The Georges in Peru

As long as I'm married by the end of the day, it was a successful wedding.

04 Jan 2018

"You haven't written much in your blog lately!"  Let's just say, "I've been busy."  I won't bore you with details of the busy time leading up to the wedding, but instead tell you about the event.

Friday morning the 29th, I woke up at  6 am for the big day.  'Woke up' isn't exactly true.  That would imply that I had slept some, which I'm not sure that I had.  I quickly fell back on my experiences as a marathon runner to get me through.  I've run several marathons without sleeping hardly a wink the night before and I don't feel that it made much difference in my performance, so my wedding day could be the same.   The wedding dinner team was already clanging about the kitchen and setting up tables when  the 37 North Americans and our pastor and his family were eating breakfast.  After breakfast, my groomsmen, Erik Tullberg, Keelan Kaiser, and Jerry Busselman, tried to help me put my clothes on properly while the girls did their hair in the other bathroom.  Too bad they didn't remind me to put sunscreen on my head.  At 9:00am the photographer started lining us up for the requisite shots.  By 10:30 we done, with enough time to wait in the wedding tent for the mayor.  She arrived exactly at 11 am as scheduled.  A week before I had asked the municipality secretary if the mayor was punctual and she only would say, "The mayor gets there when she gets there," with the same air as the Queen in Princess Diaries saying, "The queen is never late.  Everyone else is simply early."  The buses full of guests from Arequipa had just arrived and after they unloaded, we started the civil wedding.  The civil wedding is quite sterile.  No pomp.  No fluff.  I didn't even get to kiss the bride!  The mayor read the legal articles pertaining to marriage, had us sign the forms and put our fingerprints on them (how do you wipe off the ink on your finger while wearing a white wedding dress?).  She did say some nice things about what a wonderful woman Mary Beth was and then that was it.  But we were married!  I said several times the week before that as long as I'm married by the end of the day it is a successful wedding.  Everything from this point on are bonus points!  Mary Beth and I disappeared for 15 minutes while the waiters served fruit kebabs and drinks and then at noon we started the religious ceremony.  

The religious ceremony was a fusion of American, Canadian and Peruvian customs.  Everything went as planned, except the sunflowers on stage were already starting to wilt having been cut 6 hours before and not put in water soon enough.  We did parts of the wedding in Spanish and parts in English, only translating the question, "Who gives this woman to be wed?"  as we felt Jim and Linda should know exactly what they were answering when he said, "Her mother and I."  The sermon was in Spanish.  Our vows were in English as that is our heart language despite years in Peru.  After getting to kiss the bride, we jumped off the front of the stage and ran out the back appearing at the reception dinner 15 minutes later.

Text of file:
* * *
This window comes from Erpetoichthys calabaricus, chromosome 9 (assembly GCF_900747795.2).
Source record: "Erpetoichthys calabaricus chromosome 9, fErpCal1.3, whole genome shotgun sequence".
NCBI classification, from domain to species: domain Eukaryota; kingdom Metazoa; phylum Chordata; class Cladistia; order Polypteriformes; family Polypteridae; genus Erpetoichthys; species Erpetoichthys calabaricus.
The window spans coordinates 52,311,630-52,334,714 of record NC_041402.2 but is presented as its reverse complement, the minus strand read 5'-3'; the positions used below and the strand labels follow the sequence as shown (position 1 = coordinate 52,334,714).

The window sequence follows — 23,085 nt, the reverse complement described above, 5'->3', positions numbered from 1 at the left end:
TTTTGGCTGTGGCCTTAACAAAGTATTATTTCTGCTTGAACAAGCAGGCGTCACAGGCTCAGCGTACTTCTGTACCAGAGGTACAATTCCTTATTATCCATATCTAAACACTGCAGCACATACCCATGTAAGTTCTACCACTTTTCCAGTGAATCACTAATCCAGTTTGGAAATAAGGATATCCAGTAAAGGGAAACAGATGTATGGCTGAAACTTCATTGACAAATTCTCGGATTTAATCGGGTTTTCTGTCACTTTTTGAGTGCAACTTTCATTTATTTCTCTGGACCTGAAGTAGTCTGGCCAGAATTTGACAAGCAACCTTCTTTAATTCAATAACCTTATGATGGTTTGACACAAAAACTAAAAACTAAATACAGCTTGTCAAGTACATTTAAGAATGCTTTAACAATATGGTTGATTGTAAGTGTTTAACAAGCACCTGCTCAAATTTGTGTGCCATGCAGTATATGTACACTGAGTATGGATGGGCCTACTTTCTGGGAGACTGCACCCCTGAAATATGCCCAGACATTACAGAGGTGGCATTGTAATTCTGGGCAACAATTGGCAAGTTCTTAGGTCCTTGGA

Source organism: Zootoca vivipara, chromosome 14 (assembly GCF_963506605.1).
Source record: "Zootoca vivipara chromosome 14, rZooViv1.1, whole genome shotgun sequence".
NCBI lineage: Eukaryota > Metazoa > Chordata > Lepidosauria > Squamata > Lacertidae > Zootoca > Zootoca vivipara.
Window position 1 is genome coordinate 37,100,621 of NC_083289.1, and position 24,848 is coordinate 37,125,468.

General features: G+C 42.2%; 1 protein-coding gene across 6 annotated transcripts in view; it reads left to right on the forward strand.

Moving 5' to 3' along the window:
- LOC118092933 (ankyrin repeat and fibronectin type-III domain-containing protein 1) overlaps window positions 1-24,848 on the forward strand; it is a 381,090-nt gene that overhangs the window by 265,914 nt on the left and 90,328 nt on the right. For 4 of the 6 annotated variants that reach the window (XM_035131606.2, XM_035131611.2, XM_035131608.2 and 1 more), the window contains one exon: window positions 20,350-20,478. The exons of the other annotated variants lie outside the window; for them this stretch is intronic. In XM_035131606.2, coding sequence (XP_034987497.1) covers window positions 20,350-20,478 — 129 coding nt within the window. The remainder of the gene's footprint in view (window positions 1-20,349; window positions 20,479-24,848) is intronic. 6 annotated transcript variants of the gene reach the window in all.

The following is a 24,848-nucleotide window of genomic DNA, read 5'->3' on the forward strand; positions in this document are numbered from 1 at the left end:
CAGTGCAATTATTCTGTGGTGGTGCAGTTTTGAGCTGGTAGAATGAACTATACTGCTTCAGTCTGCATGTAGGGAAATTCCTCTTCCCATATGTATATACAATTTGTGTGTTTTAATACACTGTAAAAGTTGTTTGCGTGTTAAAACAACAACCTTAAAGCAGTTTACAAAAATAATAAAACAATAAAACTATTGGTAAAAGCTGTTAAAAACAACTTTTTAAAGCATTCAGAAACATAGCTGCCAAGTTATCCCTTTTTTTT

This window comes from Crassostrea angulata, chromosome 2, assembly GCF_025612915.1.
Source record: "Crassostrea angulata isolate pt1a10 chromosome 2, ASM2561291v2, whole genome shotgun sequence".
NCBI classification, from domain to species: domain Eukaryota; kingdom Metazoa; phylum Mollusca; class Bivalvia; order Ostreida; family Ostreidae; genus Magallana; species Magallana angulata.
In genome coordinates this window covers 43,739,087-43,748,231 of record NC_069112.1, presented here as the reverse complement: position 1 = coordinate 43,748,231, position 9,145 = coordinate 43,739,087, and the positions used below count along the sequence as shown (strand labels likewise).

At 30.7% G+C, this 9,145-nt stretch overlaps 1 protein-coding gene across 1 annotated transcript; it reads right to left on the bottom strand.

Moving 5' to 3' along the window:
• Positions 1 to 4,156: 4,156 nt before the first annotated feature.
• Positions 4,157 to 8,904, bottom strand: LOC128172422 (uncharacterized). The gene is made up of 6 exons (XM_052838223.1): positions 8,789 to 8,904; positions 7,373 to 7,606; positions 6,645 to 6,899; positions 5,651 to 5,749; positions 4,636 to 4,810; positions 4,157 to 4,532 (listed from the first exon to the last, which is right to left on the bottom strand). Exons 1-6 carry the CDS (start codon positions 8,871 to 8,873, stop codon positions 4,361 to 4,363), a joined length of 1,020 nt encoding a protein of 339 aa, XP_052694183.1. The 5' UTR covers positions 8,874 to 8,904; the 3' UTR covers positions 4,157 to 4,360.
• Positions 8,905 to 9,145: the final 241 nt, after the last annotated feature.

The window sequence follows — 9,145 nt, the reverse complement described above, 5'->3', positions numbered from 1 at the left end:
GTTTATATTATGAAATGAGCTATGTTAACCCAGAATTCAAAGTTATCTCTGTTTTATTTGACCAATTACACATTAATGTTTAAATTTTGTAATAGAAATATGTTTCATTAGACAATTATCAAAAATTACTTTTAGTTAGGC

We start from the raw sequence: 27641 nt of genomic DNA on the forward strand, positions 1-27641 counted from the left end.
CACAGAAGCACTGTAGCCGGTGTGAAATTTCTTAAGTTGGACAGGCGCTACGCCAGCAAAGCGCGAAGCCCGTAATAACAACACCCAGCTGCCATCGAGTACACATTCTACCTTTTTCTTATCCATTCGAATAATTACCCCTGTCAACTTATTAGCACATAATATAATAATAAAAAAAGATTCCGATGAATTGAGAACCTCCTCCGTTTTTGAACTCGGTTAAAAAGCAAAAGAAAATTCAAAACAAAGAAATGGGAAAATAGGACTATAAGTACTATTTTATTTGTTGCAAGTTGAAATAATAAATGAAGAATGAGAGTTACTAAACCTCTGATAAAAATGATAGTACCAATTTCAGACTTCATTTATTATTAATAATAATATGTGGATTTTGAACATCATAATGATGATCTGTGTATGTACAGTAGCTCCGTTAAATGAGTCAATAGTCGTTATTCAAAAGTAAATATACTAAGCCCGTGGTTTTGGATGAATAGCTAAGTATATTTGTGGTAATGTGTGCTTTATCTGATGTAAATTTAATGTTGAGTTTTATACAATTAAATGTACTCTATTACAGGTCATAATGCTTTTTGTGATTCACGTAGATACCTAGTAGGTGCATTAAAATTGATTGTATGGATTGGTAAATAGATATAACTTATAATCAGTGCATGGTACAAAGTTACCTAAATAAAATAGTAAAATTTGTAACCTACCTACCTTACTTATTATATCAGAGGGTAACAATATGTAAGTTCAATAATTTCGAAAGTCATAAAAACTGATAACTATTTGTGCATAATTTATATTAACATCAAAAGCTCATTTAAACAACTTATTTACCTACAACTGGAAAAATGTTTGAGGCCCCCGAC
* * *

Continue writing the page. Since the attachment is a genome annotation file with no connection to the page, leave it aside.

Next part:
The wedding was held in a tent for 400 people on the camp soccer field.  We had about 275 guests.  During the reception, a gust of wind carried away the tent.  Providentially, it was after the wedding and the only damage we suffered was our piano getting smashed.  Peruvian custom is for the newlyweds to go from table to table during the dinner and greet everyone and get pictures taken with them.  We did this during the meal and then handed out the sunflower-shaped cupcakes that my sister Carolyn had made.  Peruvian tradition is to toss the boquet and an exagerratedly big bowtie matching my already silly-sized bowtie to the unmarrieds and then have a mock wedding for the winners.  My brother-in-law Keith performed the 'Mawage' ceremony in a bishop attire similar to that from the Princess Bride movie, which was a hit.  Ben caught the bowtie!

By 4:30 pm the buses were loading to head back to Arequipa and Mary Beth and I escaped shortly thereafter to begin our Happily Ever After.

As an interesting note, my parents were married on the same date, December 29th, 1954.  My sister put this picture up on the cake table of them and brought the candle that is pictured from 63 years ago!